Facebook’s 100,000-strong bot empire is booming - but it has a problem. Each bot is designed to offer a different service through the Messenger app: it could book you a car, or order a delivery, for instance. The point is to improve customer experiences, but also to massively expand Messenger’s commercial selling power.
"We think you should message a business just the way you would message a friend," Mark Zuckerberg said on stage at the social network’s F8 conference in 2016. Fast forward one year, however, and Messenger VP David Marcus seemed to be correcting the public’s apparent misconception that Facebook’s bots resembled real AI. "We never called them chatbots. We called them bots. People took it too literally in the first three months that the future is going to be conversational." The bots are instead a combination of machine learning and natural language learning, that can sometimes trick a user just enough to think they are having a basic dialogue. Not often enough, though, in Messenger’s case. So in April, menu options were reinstated in the conversations.
Now, Facebook thinks it has made progress in addressing this issue. But it might just have created another problem for itself.
The Facebook Artificial Intelligence Research (FAIR) group, in collaboration with Georgia Institute of Technology, has released code that it says will allow bots to negotiate. The problem? A paper published this week on the R&D reveals that the negotiating bots learned to lie. Facebook’s chatbots are in danger of becoming a little too much like real-world sales agents.
“For the first time, we show it is possible to train end-to-end models for negotiation, which must learn both linguistic and reasoning skills with no annotated dialogue states,” the researchers explain. The research shows that the bots can plan ahead by simulating possible future conversations.
The team trained the bots on a massive dataset of natural language negotiations between two people (5,808), where they had to decide how to split and share a set of items both held separately, of differing values. They were first trained to respond based on the “likelihood” of the direction a human conversation would take. However, the bots can also be trained to “maximise reward”, instead.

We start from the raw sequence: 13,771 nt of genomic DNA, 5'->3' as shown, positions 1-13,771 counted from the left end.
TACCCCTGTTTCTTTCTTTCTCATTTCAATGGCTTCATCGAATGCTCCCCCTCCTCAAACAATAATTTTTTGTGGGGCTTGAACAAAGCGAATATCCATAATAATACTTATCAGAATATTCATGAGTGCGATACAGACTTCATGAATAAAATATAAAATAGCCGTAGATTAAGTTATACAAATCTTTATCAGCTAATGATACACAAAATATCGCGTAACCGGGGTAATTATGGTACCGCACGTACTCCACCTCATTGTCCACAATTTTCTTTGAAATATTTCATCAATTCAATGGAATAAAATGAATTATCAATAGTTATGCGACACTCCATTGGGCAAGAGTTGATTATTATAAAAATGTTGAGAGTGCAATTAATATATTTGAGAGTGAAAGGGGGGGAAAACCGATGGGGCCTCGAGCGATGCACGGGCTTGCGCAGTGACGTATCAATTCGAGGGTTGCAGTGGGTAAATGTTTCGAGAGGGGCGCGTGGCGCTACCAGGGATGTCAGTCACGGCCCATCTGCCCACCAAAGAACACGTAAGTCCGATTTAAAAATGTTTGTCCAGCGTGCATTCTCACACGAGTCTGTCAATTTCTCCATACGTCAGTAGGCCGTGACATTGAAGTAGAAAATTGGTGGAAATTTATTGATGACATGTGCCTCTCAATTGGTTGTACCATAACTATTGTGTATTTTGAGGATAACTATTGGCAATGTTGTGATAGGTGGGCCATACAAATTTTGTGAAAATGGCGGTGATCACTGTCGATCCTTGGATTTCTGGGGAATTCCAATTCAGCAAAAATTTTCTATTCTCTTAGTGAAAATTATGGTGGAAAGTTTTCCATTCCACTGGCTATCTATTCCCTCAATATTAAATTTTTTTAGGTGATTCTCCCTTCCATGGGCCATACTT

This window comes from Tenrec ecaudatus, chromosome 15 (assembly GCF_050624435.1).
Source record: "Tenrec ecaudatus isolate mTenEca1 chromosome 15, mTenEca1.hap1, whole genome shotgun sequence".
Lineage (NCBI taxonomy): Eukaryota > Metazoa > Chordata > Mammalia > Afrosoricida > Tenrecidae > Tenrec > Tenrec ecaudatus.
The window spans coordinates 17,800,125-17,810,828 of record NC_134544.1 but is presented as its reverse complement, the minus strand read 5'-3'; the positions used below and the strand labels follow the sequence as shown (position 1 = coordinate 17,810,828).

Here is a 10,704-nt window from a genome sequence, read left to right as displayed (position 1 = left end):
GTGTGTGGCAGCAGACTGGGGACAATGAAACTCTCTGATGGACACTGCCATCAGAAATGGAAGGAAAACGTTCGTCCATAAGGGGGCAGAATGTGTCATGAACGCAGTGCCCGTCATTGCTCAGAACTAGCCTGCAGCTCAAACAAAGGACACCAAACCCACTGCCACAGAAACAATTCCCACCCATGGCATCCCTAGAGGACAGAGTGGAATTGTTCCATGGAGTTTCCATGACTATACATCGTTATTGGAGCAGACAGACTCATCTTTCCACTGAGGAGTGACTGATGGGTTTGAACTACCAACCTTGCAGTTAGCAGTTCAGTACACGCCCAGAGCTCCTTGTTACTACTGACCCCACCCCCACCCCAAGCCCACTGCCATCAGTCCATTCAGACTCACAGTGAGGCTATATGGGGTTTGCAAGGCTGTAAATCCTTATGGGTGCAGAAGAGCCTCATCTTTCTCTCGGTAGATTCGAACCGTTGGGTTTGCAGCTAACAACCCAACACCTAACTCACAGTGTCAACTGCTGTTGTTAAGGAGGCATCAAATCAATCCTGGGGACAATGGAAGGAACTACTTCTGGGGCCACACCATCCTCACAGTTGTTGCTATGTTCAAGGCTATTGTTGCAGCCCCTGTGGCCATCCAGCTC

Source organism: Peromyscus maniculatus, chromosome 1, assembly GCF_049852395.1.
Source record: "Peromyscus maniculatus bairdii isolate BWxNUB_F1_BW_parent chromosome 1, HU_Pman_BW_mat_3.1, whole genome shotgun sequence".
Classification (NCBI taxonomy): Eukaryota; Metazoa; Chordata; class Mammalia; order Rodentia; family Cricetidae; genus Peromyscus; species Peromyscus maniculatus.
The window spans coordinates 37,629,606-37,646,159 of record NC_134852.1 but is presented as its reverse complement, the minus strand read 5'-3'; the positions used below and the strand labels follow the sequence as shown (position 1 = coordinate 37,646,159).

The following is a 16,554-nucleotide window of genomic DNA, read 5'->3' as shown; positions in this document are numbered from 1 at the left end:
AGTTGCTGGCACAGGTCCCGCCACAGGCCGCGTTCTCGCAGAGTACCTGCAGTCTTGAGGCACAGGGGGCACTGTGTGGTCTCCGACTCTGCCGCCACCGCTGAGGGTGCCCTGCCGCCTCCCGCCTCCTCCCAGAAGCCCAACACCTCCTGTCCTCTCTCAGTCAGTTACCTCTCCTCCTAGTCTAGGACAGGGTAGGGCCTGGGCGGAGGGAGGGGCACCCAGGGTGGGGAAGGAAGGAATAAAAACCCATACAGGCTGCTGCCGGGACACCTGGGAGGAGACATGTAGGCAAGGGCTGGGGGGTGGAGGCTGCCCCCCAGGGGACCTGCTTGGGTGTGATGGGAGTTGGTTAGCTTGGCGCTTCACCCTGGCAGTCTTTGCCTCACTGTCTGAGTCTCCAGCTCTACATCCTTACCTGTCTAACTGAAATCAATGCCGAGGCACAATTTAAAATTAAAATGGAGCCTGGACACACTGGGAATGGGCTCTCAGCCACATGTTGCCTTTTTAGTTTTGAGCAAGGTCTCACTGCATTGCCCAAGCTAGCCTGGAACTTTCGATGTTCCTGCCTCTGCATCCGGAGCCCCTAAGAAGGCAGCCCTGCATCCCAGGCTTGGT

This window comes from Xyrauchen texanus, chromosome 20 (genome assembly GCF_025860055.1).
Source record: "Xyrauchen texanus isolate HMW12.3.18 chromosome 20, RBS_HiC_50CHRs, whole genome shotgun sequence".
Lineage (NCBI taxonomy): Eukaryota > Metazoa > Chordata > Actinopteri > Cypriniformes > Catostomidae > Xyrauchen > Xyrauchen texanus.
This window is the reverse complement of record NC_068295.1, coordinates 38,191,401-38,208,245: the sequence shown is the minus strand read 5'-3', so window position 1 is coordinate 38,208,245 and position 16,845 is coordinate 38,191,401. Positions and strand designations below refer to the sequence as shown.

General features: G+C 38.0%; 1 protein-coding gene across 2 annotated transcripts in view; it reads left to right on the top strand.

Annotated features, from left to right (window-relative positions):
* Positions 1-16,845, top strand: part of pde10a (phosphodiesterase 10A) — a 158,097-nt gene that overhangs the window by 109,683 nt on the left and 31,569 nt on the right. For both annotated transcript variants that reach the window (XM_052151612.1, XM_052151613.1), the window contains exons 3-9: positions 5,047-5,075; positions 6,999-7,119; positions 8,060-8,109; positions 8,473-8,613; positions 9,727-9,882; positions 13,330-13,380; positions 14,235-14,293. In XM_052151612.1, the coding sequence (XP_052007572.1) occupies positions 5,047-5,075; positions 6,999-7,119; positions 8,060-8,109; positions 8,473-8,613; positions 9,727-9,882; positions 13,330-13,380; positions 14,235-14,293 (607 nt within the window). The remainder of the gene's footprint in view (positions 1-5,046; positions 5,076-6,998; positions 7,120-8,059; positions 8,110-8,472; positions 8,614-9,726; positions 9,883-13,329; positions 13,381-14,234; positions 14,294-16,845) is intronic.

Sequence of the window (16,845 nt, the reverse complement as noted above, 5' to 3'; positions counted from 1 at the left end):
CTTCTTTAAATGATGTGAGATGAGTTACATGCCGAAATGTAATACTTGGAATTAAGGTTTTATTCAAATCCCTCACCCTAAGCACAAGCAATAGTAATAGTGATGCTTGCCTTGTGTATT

When the bots were trained purely to maximise the likelihood of human conversation, the chat flowed but the bots were “overly willing to compromise”. The research team decided this was unacceptable, due to lower deal rates. So it used several different methods to make the bots more competitive and essentially self-serving, including ensuring the value of the items drops to zero if the bots walked away from a deal or failed to make one fast enough, ‘reinforcement learning’ and ‘dialog rollouts’. The techniques used to teach the bots to maximise the reward improved their negotiating skills, a little too well.
“We find instances of the model feigning interest in a valueless issue, so that it can later ‘compromise’ by conceding it,” writes the team. “Deceit is a complex skill that requires hypothesising the other agent’s beliefs, and is learnt relatively late in child development. Our agents have learnt to deceive without any explicit human design, simply by trying to achieve their goals.”
So, its AI is a natural liar.
But its language did improve, and the bots were able to produce novel sentences, which is really the whole point of the exercise. We hope. Rather than it learning to be a hard negotiator in order to sell the heck out of whatever wares or services a company wants to tout on Facebook. “Most” human subjects interacting with the bots were in fact not aware they were conversing with a bot, and the best bots achieved better deals as often as worse deals.
The research team wants to follow up by experimenting with more reasoning strategies and increasing the bot’s novel language repertoire.
Facebook, as ever, needs to tread carefully here, though. Also announced at its F8 conference this year, the social network is working on a highly ambitious project to help people type with only their thoughts.
"Over the next two years, we will be building systems that demonstrate the capability to type at 100 [words per minute] by decoding neural activity devoted to speech," said Regina Dugan, who previously headed up Darpa. She said the aim is to turn thoughts into words on a screen. While this is a noble and worthy venture when aimed at "people with communication disorders", as Dugan suggested it might be, if this were to become standard and integrated into Facebook's architecture, the social network's savvy bots of two years from now might be able to preempt your language even faster, and formulate the ideal bargaining language. Start practising your poker face/mind/sentence structure, now.